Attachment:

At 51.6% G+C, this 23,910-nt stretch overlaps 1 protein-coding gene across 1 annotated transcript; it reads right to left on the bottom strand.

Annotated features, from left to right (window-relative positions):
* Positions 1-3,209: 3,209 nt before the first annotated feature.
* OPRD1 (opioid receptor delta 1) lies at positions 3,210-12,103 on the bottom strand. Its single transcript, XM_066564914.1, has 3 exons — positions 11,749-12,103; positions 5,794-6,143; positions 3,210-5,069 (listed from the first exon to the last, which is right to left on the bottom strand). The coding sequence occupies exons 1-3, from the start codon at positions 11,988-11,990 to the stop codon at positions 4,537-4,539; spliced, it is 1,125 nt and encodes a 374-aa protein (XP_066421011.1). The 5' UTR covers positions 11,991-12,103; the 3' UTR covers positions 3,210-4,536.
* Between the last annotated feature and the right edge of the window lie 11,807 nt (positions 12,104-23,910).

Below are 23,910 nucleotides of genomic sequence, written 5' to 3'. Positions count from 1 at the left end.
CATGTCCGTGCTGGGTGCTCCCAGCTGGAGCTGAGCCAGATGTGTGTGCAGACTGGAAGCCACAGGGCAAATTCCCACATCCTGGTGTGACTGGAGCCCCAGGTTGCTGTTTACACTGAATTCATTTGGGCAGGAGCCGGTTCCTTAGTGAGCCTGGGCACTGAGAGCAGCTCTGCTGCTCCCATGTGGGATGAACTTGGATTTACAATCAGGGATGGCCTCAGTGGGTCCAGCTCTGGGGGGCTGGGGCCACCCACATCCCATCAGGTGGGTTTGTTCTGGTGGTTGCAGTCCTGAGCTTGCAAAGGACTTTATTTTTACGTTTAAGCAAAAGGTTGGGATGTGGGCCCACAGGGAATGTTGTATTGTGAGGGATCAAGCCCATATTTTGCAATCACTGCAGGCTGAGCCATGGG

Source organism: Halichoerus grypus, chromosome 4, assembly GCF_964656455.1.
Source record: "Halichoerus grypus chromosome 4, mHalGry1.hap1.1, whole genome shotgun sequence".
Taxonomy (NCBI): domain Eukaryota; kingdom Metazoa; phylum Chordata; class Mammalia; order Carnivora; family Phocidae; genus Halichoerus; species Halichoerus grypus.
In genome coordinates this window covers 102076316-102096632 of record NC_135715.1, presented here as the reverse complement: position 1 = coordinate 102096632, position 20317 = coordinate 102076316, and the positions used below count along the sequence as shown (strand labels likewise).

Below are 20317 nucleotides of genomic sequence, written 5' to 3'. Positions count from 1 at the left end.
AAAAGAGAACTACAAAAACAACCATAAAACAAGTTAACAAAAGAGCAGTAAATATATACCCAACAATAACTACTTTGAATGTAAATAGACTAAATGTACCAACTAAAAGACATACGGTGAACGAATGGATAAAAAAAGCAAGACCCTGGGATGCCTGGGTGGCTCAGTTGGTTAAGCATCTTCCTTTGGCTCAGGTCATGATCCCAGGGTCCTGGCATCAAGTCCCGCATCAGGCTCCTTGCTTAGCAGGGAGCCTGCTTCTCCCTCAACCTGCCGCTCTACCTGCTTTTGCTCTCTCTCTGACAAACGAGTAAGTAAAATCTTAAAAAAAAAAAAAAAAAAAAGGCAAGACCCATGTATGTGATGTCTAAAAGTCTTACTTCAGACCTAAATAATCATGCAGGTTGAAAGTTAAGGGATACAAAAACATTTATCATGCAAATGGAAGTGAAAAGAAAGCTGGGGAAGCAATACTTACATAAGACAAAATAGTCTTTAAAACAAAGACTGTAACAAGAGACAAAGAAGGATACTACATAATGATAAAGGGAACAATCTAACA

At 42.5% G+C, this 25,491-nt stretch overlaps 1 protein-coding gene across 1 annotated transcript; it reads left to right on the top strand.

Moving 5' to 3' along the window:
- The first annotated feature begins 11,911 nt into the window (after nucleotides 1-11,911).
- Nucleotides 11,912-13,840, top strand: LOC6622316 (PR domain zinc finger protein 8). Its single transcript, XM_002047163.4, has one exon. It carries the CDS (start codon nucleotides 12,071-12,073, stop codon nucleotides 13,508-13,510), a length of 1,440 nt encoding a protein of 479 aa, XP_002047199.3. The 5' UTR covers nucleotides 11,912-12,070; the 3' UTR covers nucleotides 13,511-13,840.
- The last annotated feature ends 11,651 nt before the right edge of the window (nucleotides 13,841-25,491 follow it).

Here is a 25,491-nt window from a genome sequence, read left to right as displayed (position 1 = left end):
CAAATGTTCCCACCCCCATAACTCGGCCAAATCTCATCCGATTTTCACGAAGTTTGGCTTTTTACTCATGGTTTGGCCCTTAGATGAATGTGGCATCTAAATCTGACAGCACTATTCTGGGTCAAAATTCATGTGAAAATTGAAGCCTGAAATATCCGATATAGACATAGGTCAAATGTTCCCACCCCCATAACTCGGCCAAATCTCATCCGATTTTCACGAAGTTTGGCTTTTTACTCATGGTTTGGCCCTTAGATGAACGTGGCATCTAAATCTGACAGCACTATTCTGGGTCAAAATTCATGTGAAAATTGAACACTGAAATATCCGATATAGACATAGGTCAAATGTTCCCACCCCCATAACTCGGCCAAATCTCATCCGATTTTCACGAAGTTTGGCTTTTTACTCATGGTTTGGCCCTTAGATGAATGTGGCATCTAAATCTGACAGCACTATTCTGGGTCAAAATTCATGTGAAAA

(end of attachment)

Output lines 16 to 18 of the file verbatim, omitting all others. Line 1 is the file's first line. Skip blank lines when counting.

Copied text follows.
- The first annotated feature begins 11,911 nt into the window (after nucleotides 1-11,911).
- Nucleotides 11,912-13,840, top strand: LOC6622316 (PR domain zinc finger protein 8). Its single transcript, XM_002047163.4, has one exon. It carries the CDS (start codon nucleotides 12,071-12,073, stop codon nucleotides 13,508-13,510), a length of 1,440 nt encoding a protein of 479 aa, XP_002047199.3. The 5' UTR covers nucleotides 11,912-12,070; the 3' UTR covers nucleotides 13,511-13,840.
- The last annotated feature ends 11,651 nt before the right edge of the window (nucleotides 13,841-25,491 follow it).